July 27, 2004

Drinking Liberally

David Alpert, Google's Technical Evangelism Manager (yes, that's the title right off his business card), spoke with me briefly this afternoon about his extracurricular political activism.

He's working with Drinking Liberally for "people who are interested in getting involved in politics [and would] benefit from ways to get involved that are fun and low impact. [The goal is to] build social connections with like minded progressives as a gateway into getting involved." On a personal note, I can certainly verify that political socializing is a gateway drug for activism.

Alpert said that it's as important for people to get socially involved and discuss issues as it is to become politically active through traditional campaign activities. He said that having friends to talk about politics with goes hand in hand with being active in the political world.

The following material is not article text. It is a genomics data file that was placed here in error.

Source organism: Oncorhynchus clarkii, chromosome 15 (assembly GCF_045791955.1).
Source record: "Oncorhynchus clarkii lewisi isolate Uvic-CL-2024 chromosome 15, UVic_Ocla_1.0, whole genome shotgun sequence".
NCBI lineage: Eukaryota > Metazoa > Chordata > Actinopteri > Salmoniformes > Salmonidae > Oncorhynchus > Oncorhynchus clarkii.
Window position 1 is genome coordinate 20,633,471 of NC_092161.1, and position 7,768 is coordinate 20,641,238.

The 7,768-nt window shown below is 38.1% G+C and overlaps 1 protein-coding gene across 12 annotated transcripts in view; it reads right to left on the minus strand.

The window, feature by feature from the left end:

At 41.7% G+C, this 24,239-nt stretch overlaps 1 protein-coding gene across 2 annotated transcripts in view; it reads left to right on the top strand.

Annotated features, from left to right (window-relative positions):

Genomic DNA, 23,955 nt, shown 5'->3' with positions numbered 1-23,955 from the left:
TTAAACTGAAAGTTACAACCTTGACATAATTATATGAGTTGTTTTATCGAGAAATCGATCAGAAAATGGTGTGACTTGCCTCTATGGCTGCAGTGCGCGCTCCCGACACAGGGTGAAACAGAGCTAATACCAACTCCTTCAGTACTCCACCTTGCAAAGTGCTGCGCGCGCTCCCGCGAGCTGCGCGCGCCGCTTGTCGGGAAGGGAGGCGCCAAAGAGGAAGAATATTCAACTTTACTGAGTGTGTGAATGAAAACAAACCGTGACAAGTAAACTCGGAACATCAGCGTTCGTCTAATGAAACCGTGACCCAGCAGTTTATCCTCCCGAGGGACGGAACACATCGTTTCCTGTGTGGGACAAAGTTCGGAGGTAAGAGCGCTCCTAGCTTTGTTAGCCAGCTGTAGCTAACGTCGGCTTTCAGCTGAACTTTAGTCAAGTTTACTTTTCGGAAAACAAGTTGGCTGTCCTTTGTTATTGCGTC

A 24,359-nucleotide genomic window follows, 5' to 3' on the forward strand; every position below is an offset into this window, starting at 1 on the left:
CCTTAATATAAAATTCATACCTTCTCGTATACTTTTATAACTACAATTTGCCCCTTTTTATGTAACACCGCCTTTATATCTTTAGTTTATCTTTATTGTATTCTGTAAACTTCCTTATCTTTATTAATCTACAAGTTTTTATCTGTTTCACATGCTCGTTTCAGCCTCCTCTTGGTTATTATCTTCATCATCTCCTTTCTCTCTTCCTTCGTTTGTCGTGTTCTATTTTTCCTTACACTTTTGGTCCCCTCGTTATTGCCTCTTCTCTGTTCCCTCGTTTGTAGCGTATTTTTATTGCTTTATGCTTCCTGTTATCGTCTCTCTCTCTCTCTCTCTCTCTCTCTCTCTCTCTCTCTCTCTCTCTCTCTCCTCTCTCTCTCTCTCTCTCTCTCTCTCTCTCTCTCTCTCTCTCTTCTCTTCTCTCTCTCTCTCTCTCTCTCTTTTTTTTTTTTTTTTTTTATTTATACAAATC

Alpert sees the next step in Cosmopolity, described as a progressive calendar guide, which is starting up in New York and Los Angeles. People can use it to find activity at any level of of participation they'd like. Activities are intended to range from small gatherings and fundraising concerts, to volunteering out of state for weeks on a political campaign. He hopes to expand the service to more cities with the help of local activists in other metropolitan areas.

Update: Corrected to reflect Alpert's proper relationship with Drinking Liberally.

Posted by nat in boston at July 27, 2004 10:23 PM | Elections | TrackBack(2) | Technorati links |

Liberal seems to be used in American politics as a term of abuse, or at least this is how it appears to an English observer. Would someone tell me why please. It certainly isn't so here; we even have a Liberal party as well as the Liberal Democrats; names that it seems in the US would mean immediate death for a prospective politician. Is there a historical reason for this?

Posted by: Martin Baxter at July 30, 2004 10:51 PM